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Wednesday, 24 May, 2000, 13:09 GMT 14:09 UK
Parties electioneer over grey vote
A post office
The image of only 75p extra a week has damaged Labour
By BBC News Online's political correspondent Nick Assinder

Day by day voters are getting a clearer picture of the issues the next general election will be fought on - the latest being pensions.

Tony Blair has spent much of his time in Downing Street so far trying to limit the ground on which the Tories can gain an advantage.

The economy and taxation have effectively been neutralised and, until recently, law and order appeared not to be fertile territory for the Tories.

The one big issue everyone knew would be at the heart of the campaign was Europe with Mr Hague eager to woo the anti-single currency vote.

But over the past few weeks the Tory leader has seized on other areas to exploit what he believes are Labour weaknesses.

Powerful force

First of all it was the bogus asylum seekers allegedly "flooding" into Britain.

Next, in the wake of the Tony Martin affair, it was self-defence against burglars.

That was swiftly followed by demands for a change in the rules on double jeopardy which prevent anyone being tried twice for the same crime.

Now Mr Hague has felt the mood of pensioners who are becoming increasingly disillusioned with the government and its refusal to give them large rises in their basic payments.

Britain's 11 million pensioners are a powerful and growing force and all parties want to keep them on side.

But, while the previous issues raised by Mr Hague have clearly stuck a chord with voters, it is not so clear his suggestion on pensions will have the same effect.

He is suggesting that the cash that currently goes on the Christmas bonus, winter fuel allowance and free TV licence should be redirected into the basic pension.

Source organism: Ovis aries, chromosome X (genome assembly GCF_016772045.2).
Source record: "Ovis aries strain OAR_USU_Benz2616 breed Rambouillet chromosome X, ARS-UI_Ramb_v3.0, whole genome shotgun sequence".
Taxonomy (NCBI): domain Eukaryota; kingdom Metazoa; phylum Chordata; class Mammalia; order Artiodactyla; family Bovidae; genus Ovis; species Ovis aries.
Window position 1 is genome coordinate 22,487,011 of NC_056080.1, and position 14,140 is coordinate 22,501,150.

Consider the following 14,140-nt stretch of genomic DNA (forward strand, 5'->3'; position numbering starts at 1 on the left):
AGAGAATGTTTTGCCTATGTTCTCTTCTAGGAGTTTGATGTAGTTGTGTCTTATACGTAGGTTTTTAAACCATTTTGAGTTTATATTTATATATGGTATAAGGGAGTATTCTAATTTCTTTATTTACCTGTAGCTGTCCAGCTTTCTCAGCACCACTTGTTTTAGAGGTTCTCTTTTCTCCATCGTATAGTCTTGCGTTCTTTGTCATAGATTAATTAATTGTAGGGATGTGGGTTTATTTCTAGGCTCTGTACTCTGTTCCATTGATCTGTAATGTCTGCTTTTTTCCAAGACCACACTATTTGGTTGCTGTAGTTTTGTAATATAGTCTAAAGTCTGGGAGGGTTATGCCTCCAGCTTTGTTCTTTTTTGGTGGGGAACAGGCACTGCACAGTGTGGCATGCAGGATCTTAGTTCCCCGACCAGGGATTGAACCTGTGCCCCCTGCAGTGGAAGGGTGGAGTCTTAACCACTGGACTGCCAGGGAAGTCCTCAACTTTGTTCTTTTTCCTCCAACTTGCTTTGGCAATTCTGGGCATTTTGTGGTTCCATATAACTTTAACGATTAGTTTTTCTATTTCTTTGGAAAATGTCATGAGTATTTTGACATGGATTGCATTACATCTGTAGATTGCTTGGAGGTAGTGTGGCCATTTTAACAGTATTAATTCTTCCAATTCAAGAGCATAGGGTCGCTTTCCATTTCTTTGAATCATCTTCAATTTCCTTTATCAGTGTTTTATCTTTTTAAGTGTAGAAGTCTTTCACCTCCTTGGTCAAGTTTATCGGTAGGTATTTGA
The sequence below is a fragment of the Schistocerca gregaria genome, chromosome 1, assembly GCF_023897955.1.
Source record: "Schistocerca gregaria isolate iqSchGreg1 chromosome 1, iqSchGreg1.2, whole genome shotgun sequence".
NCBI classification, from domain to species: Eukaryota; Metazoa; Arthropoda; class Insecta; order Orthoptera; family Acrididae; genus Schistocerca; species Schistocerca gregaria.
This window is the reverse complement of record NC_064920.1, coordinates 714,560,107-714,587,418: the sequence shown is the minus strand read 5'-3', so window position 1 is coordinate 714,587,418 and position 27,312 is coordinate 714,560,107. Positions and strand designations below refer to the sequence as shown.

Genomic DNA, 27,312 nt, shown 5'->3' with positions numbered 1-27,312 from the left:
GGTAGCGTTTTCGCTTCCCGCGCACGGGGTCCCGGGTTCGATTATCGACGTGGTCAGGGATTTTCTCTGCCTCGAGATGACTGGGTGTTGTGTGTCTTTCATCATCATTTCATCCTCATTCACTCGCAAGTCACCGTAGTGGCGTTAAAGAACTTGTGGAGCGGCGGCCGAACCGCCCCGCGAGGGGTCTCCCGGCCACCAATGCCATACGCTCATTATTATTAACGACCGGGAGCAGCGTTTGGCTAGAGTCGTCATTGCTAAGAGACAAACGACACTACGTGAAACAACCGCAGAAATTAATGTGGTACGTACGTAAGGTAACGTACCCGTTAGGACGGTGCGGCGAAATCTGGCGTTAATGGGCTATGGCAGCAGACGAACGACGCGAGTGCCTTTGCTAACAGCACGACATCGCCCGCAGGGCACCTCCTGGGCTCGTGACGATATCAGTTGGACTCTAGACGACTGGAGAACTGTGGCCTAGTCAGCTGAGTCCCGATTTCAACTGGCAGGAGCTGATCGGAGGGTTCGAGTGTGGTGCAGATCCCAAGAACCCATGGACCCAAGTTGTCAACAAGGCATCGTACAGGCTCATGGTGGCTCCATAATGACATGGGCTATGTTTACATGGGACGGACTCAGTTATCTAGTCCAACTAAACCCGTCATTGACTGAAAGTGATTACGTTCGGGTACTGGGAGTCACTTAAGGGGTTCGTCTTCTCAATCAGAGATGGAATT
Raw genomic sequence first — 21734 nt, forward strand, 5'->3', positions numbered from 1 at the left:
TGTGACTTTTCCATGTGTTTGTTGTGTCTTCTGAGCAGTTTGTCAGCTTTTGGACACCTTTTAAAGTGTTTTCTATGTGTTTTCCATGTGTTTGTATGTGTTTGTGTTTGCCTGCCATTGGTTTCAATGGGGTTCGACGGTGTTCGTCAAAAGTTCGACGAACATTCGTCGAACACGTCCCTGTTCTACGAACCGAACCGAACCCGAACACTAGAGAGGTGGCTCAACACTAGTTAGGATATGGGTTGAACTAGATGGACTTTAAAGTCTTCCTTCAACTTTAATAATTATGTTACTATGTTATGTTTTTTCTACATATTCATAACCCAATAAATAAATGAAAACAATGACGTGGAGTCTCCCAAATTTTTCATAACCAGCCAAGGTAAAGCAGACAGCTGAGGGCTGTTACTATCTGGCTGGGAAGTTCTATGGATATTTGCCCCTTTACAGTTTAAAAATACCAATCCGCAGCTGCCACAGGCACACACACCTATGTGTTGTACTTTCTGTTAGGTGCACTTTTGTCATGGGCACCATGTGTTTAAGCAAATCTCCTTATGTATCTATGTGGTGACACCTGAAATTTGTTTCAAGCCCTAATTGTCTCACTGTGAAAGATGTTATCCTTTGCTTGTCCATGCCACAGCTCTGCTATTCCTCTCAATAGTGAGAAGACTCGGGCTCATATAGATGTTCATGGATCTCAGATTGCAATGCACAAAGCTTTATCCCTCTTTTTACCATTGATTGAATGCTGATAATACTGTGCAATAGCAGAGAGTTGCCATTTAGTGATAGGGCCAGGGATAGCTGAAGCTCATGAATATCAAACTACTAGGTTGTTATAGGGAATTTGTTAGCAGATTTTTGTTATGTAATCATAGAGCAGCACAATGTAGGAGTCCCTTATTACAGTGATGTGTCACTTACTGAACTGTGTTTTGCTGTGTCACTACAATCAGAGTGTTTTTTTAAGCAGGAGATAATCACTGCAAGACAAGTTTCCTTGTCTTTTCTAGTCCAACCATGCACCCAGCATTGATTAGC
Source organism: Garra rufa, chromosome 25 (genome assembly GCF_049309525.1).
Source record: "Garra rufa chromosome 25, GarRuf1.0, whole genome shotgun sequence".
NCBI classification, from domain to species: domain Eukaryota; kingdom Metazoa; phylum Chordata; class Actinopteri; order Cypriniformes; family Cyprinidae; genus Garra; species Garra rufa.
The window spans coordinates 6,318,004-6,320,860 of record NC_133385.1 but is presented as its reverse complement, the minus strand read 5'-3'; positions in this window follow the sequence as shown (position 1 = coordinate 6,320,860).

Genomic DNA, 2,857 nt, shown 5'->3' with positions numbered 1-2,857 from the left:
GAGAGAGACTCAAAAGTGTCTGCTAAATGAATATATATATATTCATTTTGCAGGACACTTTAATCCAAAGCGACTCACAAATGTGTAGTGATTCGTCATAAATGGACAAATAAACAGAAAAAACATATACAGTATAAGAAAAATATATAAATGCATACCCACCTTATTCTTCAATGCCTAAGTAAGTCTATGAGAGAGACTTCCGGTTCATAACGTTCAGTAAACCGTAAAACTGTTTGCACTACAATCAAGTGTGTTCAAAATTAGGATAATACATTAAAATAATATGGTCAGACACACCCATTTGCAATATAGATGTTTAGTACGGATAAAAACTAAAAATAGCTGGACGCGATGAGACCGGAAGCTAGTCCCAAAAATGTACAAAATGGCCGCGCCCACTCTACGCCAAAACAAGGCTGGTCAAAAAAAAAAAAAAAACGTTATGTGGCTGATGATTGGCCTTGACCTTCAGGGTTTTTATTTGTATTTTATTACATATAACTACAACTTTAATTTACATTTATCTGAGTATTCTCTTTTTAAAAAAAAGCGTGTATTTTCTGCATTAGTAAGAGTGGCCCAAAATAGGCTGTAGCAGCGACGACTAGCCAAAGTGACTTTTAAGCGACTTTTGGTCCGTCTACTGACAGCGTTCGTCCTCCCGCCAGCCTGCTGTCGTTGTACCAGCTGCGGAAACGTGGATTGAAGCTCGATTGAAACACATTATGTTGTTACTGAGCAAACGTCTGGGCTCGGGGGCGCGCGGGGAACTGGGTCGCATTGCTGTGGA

Opportunism claim

That has already seen him accused of opportunism by Social Security Secretary Alistair Darling - suggesting the government may have been rattled by the policy.

But, more importantly, the suggestion has been dismissed by pensions campaigner Jack Jones, admittedly a former union boss, as "robbing Peter to pay Paul".

And there is likely to be a heated debate over whether or not Mr Hague's figures actually add up and whether all pensioners, rather than just the most well off, will benefit.

Labour suffered badly at the recent local elections with ousted councillors claiming they had been tackled time and again on the doorstep about the 75p-a-week pension increase which many described as an "insult."

Many pensioners are angry that Labour has not restored the link with earnings, which they had hoped for.

But they have also not forgotten that it was a Tory government that abolished the earnings link in 1980.

None the less, Mr Hague has now mapped this out as key issue for the general election campaign and will continue to drive home his attacks on government policy.

So many in Westminster are now predicting that Chancellor Gordon Brown will produce another rabbit from his spending hat this summer and target some extra cash on pensioners.

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24 May 00 | UK Politics
Hague plans pensions boost
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